9. Sarov, M., Barz, C., Jambor, H., Hein, M. Y., Schmied, C., Suchold, D., Stender, B., Janosch, S., K, J. V., Krishnan, R. T., Krishnamoorthy, A., Ferreira, I. R., Ejsmont, R. K., Finkl, K., Hasse, S., Kampfer, P., Plewka, N., Vinis, E., Schloissnig, S., Knust, E., Hartenstein, V., Mann, M., Ramaswami, M., VijayRaghavan, K., Tomancak, P. and Schnorrer, F. (2016). A genome-wide resource for the analysis of protein localisation in Drosophila. Elife 5: e12068.
  10. Schindelin, J., Arganda-Carreras, I., Frise, E., Kaynig, V., Longair, M., Pietzsch, T., Preibisch, S., Rueden, C., Saalfeld, S., Schmid, B., Tinevez, J. Y., White, D. J., Hartenstein, V., Eliceiri, K., Tomancak, P. and Cardona, A. (2012). Fiji: an open-source platform for biological-image analysis. Nat Methods 9(7): 676-682.
  11. Schröder, R. and Schoser, B. (2009). Myofibrillar myopathies: a clinical and myopathological guide. Brain Pathol 19(3): 483-492.
  12. Stronach, B. (2014). Extensive nonmuscle expression and epithelial apicobasal localization of the Drosophila ALP/Enigma family protein, Zasp52. Gene Expr Patterns 15(2): 67-79.
  13. Vakaloglou, K. M., Chountala, M. and Zervas, C. G. (2012). Functional analysis of parvin and different modes of IPP-complex assembly at integrin sites during Drosophila development. J Cell Sci 125(Pt 13): 3221-3232.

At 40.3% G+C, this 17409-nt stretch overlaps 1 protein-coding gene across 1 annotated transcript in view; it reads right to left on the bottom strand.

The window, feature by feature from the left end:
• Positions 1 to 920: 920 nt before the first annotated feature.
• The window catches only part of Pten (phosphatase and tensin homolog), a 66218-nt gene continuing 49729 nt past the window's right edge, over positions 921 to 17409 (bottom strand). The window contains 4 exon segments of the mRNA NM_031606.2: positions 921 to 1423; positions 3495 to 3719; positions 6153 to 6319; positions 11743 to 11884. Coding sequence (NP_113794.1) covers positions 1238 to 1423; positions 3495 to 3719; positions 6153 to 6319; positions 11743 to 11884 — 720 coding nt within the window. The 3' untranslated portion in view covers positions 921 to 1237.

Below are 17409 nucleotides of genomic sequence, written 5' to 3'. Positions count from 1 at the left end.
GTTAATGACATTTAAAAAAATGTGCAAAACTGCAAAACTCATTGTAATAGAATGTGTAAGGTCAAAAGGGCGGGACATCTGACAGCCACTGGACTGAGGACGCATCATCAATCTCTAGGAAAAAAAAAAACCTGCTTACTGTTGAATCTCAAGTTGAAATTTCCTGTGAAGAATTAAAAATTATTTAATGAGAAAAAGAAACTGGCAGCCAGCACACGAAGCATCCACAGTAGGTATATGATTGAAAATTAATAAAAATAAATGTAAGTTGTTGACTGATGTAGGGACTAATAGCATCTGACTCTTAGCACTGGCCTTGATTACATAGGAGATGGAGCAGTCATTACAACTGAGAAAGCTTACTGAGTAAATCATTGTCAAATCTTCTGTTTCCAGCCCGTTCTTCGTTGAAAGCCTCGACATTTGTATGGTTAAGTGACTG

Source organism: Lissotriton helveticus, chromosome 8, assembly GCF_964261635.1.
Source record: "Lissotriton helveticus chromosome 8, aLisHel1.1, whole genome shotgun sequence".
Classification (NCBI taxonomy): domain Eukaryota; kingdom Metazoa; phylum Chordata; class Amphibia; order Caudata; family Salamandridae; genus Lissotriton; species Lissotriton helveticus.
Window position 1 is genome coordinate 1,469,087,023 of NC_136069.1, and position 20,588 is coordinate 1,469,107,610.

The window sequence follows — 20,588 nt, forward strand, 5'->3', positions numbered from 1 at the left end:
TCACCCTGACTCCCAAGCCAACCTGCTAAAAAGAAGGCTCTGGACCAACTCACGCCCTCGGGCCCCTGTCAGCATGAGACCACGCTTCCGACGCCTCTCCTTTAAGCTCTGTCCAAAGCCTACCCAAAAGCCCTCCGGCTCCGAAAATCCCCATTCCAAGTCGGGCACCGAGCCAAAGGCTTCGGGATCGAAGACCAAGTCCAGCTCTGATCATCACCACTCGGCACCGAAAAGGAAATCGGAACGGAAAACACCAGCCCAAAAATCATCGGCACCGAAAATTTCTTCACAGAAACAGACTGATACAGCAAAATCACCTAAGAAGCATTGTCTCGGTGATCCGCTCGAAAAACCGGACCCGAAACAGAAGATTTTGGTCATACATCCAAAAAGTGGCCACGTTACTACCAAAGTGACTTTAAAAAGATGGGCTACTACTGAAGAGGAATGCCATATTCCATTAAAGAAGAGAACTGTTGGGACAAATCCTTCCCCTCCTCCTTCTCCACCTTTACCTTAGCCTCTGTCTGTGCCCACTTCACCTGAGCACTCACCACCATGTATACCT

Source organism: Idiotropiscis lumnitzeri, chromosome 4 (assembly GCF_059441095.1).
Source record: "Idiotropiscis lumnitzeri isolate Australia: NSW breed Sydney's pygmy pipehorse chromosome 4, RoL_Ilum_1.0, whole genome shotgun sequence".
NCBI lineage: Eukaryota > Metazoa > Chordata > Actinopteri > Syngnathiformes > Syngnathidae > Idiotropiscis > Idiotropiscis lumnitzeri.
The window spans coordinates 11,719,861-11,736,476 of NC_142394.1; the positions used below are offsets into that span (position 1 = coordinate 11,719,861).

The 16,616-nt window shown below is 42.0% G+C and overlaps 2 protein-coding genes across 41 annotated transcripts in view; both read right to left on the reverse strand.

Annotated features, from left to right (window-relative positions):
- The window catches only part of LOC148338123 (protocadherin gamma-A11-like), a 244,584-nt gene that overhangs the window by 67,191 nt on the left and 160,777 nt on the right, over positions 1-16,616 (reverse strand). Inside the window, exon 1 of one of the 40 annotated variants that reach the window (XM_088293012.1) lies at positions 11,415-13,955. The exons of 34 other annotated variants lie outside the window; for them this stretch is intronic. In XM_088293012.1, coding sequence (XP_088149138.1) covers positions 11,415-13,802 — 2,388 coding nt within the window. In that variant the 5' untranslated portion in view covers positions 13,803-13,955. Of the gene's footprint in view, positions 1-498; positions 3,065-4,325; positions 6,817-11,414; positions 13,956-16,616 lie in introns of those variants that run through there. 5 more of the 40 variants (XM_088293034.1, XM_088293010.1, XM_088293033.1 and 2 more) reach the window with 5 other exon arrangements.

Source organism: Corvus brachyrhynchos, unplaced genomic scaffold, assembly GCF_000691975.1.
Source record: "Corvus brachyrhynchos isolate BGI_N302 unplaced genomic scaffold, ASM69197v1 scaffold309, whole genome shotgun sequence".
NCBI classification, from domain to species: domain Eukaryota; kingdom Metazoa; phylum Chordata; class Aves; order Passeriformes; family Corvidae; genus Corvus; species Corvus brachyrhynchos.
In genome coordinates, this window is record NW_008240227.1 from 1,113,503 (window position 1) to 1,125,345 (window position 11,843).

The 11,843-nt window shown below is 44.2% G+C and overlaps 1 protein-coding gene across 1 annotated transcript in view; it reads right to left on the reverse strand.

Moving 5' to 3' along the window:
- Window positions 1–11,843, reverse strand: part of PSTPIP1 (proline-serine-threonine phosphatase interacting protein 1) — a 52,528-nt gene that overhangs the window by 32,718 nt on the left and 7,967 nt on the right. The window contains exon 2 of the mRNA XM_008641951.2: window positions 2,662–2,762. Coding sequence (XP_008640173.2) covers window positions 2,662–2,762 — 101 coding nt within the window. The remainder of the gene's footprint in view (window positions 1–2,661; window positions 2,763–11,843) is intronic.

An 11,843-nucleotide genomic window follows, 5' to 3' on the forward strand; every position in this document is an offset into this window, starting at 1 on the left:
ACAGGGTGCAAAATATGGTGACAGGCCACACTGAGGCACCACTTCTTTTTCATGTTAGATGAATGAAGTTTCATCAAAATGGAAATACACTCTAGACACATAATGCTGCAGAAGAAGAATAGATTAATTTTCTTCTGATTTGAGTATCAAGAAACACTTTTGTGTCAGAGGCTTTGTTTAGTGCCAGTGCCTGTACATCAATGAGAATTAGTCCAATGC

14. Vigoreaux, J. O. (2001). Genetics of the Drosophila flight muscle myofibril: a window into the biology of complex systems. Bioessays 23(11): 1047-1063.
  15. Wangler, M. F., Yamamoto, S. and Bellen, H. J. (2015). Fruit flies in biomedical research. Genetics 199(3): 639-653.


肌肉最小的收缩单位肌肉,可以说是最令人印象深刻的肌动球蛋白结构。 然而,缺少对肌节形成和维护的完整理解。 果蝇间接飞行肌肉(IFM)已被证明是研究肌节的一个非常有价值的模型。 在这里,我们提出了快速解剖IFM和使用荧光标记的蛋白质分析肌节的协议。


肌营养不良是导致进行性骨骼肌无力的遗传性疾病(Schröder和Schoser,2009)。对于肌营养不良症,目前尚无法治愈,可能是由于对肌营养不良症基础的分子机制的不完全理解(Olive et al。,2013)。黑腹果蝇是一种有效的遗传模式生物,由于其生命周期短,经济的维护和丰富的可利用资源而被用于研究肌肉生物学(Hales等人,2015; Wangler等,等人,2015年)。